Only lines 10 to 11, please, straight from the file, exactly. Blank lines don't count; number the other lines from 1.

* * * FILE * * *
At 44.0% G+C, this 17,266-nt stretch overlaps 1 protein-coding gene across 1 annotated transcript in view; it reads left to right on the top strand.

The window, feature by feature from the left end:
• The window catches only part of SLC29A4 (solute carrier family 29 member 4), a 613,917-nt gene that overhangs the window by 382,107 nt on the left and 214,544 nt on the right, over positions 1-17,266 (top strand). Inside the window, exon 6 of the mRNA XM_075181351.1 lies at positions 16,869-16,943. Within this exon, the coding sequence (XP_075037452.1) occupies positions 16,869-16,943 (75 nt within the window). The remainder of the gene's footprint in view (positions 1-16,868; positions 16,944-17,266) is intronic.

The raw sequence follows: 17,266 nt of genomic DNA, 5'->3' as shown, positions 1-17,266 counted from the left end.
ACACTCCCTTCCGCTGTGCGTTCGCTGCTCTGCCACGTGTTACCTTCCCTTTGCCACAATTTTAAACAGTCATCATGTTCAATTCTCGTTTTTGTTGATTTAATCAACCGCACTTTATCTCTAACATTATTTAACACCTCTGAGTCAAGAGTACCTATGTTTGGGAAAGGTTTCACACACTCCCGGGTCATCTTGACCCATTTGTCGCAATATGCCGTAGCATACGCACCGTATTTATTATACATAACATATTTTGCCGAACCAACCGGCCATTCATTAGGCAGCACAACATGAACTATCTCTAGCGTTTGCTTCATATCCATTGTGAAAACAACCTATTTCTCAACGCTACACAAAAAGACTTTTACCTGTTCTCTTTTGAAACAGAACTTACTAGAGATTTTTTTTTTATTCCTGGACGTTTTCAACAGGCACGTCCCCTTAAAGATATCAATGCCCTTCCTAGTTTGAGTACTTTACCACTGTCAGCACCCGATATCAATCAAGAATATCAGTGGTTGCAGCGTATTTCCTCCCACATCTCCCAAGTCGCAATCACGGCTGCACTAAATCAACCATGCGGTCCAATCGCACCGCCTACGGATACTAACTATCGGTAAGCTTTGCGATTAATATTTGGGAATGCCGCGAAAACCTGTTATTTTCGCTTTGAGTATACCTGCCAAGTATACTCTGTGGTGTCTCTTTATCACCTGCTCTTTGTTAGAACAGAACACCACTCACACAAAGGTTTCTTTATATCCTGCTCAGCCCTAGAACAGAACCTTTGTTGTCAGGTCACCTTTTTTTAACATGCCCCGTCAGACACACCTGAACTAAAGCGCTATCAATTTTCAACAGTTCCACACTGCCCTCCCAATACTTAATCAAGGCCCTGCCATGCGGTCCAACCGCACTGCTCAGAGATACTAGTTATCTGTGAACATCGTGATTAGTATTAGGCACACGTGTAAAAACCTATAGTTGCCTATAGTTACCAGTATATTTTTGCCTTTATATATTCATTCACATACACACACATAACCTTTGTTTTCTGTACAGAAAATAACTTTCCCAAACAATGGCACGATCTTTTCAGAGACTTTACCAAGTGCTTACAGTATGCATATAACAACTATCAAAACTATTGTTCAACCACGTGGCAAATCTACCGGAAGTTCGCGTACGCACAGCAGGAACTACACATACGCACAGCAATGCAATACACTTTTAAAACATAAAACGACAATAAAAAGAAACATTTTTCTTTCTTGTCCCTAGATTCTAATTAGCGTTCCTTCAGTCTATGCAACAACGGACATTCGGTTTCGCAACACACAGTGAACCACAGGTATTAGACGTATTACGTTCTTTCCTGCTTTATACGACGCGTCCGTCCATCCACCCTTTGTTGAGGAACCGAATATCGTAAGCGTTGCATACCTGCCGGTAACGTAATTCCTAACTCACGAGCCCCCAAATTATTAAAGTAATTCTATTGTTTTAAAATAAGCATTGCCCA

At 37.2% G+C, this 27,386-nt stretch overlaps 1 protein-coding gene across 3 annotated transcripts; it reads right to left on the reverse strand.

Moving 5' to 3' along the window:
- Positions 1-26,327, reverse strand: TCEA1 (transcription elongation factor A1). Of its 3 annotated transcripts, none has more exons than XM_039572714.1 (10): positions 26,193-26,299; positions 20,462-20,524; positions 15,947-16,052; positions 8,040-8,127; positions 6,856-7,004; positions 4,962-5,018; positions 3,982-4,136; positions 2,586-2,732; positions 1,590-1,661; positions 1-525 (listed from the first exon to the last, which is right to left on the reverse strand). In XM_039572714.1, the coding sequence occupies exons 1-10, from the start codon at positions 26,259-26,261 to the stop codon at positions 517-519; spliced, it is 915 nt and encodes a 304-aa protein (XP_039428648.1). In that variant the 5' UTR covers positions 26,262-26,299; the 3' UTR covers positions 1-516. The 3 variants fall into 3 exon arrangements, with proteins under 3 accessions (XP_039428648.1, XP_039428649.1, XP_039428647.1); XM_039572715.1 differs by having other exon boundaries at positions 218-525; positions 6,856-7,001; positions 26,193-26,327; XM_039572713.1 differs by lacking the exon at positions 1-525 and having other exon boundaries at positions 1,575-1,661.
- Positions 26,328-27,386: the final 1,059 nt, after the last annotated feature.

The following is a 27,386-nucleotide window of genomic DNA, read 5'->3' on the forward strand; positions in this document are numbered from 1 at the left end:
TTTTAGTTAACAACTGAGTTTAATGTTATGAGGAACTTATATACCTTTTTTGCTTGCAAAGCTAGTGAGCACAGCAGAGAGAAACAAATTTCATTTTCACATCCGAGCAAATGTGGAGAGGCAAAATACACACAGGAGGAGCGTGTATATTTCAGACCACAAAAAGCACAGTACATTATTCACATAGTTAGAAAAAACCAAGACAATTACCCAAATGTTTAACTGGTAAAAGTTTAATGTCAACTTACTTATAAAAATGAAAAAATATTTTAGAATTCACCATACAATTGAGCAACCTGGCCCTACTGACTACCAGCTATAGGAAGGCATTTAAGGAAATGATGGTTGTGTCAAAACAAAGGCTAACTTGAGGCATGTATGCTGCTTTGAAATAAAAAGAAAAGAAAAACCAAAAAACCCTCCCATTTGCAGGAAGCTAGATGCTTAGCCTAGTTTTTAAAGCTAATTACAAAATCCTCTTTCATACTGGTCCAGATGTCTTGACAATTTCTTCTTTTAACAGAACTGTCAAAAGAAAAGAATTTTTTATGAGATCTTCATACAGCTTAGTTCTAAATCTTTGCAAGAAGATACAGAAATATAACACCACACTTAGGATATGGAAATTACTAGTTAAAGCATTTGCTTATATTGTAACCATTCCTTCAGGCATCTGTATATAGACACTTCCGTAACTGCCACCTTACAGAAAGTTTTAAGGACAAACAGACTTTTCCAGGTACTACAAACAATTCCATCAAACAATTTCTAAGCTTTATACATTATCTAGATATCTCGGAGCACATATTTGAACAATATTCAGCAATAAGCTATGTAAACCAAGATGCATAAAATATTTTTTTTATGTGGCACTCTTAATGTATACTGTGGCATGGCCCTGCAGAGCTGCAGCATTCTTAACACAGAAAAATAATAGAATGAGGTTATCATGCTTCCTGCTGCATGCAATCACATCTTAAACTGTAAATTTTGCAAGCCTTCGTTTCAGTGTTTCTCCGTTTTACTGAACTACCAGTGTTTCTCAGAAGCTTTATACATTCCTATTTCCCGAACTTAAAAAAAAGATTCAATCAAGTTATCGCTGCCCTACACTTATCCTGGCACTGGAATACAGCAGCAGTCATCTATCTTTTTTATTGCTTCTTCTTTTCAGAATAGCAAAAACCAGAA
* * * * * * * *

The following is a 27,386-nucleotide window of genomic DNA, read 5'->3' on the forward strand; positions in this document are numbered from 1 at the left end:
TTTTAGTTAACAACTGAGTTTAATGTTATGAGGAACTTATATACCTTTTTTGCTTGCAAAGCTAGTGAGCACAGCAGAGAGAAACAAATTTCATTTTCACATCCGAGCAAATGTGGAGAGGCAAAATACACACAGGAGGAGCGTGTATATTTCAGACCACAAAAAGCACAGTACATTATTCACATAGTTAGAAAAAACCAAGACAATTACCCAAATGTTTAACTGGTAAAAGTTTAATGTCAACTTACTTATAAAAATGAAAAAATATTTTAGAATTCACCATACAATTGAGCAACCTGGCCCTACTGACTACCAGCTATAGGAAGGCATTTAAGGAAATGATGGTTGTGTCAAAACAAAGGCTAACTTGAGGCATGTATGCTGCTTTGAAATAAAAAGAAAAGAAAAACCAAAAAACCCTCCCATTTGCAGGAAGCTAGATGCTTAGCCTAGTTTTTAAAGCTAATTACAAAATCCTCTTTCATACTGGTCCAGATGTCTTGACAATTTCTTCTTTTAACAGAACTGTCAAAAGAAAAGAATTTTTTATGAGATCTTCATACAGCTTAGTTCTAAATCTTTGCAAGAAGATACAGAAATATAACACCACACTTAGGATATGGAAATTACTAGTTAAAGCATTTGCTTATATTGTAACCATTCCTTCAGGCATCTGTATATAGACACTTCCGTAACTGCCACCTTACAGAAAGTTTTAAGGACAAACAGACTTTTCCAGGTACTACAAACAATTCCATCAAACAATTTCTAAGCTTTATACATTATCTAGATATCTCGGAGCACATATTTGAACAATATTCAGCAATAAGCTATGTAAACCAAGATGCATAAAATATTTTTTTTATGTGGCACTCTTAATGTATACTGTGGCATGGCCCTGCAGAGCTGCAGCATTCTTAACACAGAAAAATAATAGAATGAGGTTATCATGCTTCCTGCTGCATGCAATCACATCTTAAACTGTAAATTTTGCAAGCCTTCGTTTCAGTGTTTCTCCGTTTTACTGAACTACCAGTGTTTCTCAGAAGCTTTATACATTCCTATTTCCCGAACTTAAAAAAAAGATTCAATCAAGTTATCGCTGCCCTACACTTATCCTGGCACTGGAATACAGCAGCAGTCATCTATCTTTTTTATTGCTTCTTCTTTTCAGAATAGCAAAAACCAGAA